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Labour and housing after Grenfell

Housing policy rarely been more political

 

After Grenfell, housing policy and what it’s doing to our communities has rarely been more in the political, media or public eye.

 

Housing campaigns are popping up all over the country. In Bath, Southend and Rochdale housing association tenants are fighting the demolition of their homes. Council tenants on at least 50 estates in London are doing the same. As housing associations become more corporate,tenants of Notting Hill Group and Genesis are fighting the latest mega-merger. In Newham, One Housing Group has backed away from a 40% rent rise targeting “key workers” in our NHS and schools. In Bristol and Sheffield, the Acorn campaign group is one of several helping to organise hyper-exploited private tenants. People in Haringey are opposing a fire sale of public assets to the same property developers who asset-stripped the Heygate estate in Southwark.

 

Vote winner and vote loser

 

Housing is now a critical political issue — a vote winner and a vote loser. Amidst Brexit chaos,the government’s housing policy is in complete disarray. Under huge pressure, it had to drop or shelve elements of its potentially ruinous Housing and Planning Act. Its February White Paper admitted the housing market was “broken”, but offered no solutions. Now it’s planning a Green Paper, but as Theresa May’s conference speech confirmed, they don’t know what they’re doing.

 

Homelessness has risen by 60% since 2011

 

This creates a huge opportunity for Labour. The housing crisis is national and historic in scale. Millions of people are suffering. Homelessness has risen by 60% since 2011, 1.8 million households are on council waiting lists and many more are condemned to sub-standard, over-priced and under-regulated private renting. Across much of the country, the gap between average earnings and average house prices has never been greater. Universal Credit will only makes things worse. Lives are being ruined by our decades-long obsession with the housing market, which receives £20 in government subsidies for every £1 invested in affordable rented homes.

 

There’s no solution to the housing crisis that doesn’t start with council housing

 

Jeremy Corbyn has been a supporter of grassroots housing campaigns for many years. Unlike most politicians of his generation, he gets council housing and isn’t embarrassed to talk about it. As he said in one of his first speeches as leader “There’s no solution to the housing crisis that doesn’t start with council housing”. His commitment that a future Labour government will build one million homes in five years, of which half will be council homes, has won him and Labour widespread support. Council housing isn’t a panacea, but it is the route to reducing housing need.

 

But there are worrying signs of attempts to dilute Corbyn’s pledge. Some Labour politicians still talk about “social”, or the even more meaningless “affordable” housing.

 

These terms are widely discredited because of the increasingly commercial role of housing associations who now build more homes for the private market than for genuinely affordable rent. They have failed to fill the gap in housing provision left when councils stopped building. Whatever their benevolent origins, many housing associations are now indistinguishable from private property developers. If they are to play a part in future Labour housing policy, they must be brought under proper democratic control and reminded of their social purpose.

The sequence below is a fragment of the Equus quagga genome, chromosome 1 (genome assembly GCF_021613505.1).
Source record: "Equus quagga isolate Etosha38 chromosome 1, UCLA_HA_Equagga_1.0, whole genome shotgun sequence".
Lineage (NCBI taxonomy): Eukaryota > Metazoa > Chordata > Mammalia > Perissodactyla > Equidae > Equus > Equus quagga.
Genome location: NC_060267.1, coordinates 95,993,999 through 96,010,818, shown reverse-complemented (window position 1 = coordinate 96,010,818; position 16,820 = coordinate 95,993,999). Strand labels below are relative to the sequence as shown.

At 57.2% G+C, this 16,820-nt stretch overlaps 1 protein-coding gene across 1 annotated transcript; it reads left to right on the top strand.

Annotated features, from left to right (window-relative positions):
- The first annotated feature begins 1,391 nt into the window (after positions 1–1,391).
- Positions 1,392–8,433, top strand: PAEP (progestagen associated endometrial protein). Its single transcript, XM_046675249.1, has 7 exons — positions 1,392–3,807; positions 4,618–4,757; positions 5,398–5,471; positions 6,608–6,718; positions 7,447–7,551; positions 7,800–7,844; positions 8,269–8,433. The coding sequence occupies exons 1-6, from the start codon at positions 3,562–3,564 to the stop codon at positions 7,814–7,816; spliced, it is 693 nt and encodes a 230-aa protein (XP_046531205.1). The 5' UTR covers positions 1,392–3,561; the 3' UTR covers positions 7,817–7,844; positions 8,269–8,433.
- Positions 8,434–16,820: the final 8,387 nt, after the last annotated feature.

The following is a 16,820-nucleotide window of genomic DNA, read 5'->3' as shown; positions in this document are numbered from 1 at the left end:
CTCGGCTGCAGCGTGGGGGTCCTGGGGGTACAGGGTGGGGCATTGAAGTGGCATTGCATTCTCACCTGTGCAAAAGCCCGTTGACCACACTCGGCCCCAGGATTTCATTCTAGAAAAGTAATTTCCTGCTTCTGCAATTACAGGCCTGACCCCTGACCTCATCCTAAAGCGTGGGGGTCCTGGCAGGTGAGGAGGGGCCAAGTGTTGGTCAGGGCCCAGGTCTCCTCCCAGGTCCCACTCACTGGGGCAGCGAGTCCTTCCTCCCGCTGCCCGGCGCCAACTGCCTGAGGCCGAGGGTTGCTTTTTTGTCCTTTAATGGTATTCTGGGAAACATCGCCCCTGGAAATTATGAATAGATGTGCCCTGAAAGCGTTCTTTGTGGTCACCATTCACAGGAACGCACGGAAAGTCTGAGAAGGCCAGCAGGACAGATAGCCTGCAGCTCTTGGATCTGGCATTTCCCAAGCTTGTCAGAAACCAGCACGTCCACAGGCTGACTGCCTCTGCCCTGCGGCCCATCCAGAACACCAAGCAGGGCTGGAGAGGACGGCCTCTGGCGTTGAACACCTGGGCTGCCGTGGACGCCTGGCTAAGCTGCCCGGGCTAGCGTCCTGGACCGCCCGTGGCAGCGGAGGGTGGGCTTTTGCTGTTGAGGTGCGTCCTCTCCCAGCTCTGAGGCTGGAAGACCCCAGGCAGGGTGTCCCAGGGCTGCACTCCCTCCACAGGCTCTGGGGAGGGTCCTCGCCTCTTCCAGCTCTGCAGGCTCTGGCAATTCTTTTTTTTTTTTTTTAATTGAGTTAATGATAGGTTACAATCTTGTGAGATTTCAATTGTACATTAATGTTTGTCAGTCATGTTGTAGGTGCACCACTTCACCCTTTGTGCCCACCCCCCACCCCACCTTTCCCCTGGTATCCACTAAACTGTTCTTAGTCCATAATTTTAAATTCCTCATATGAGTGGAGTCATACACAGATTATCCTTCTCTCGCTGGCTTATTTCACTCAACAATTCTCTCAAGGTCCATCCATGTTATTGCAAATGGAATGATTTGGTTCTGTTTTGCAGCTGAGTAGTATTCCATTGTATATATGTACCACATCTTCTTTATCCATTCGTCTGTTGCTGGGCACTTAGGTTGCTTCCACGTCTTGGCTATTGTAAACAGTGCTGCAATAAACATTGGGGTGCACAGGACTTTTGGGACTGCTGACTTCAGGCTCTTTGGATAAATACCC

Social cleansing

 

For too long, Labour councils have been complicit in policies that, as Corbyn said in Brighton, are now widely seen as social cleansing in the name of so-called regeneration. It has to stop. At the very least, any such projects should be subject to a ballot of local residents before they go ahead. But more fundamentally, we need policies that put local people in control of what happens in their communities, not property companies.

 

Labour policy also needs to set housing in its wider context: the knock-on effects on health, education,social care and other public services that shape our quality of life. We need a break from the false economies of the past that are sacrificing a whole generation on the altar of the market. We need to rethink the place of housing in society and see it as a social asset, not a private commodity.

 

Build the national movement

 

Many said the Grenfell tragedy had to be a turning point, but we need more than words. Labour and Momentum must step up their involvement in local housing campaigns and help build the national movement to demand decent, secure, truly affordable and safe homes for all.

 

That’s the purpose ofthe housing summit on 25 November at NUT HQ in London. What we do – and don’t do – over the next two years will decide housing policy in the UK for the next generation.



• The Housing Summit will happen on 25 November, 11am-5pm, Hamilton House, Mabledon Place, London WC1H 9BD.

Article by branch member Glyn Robbins cross posted from The Clarion

Friday 17th November 2017

 

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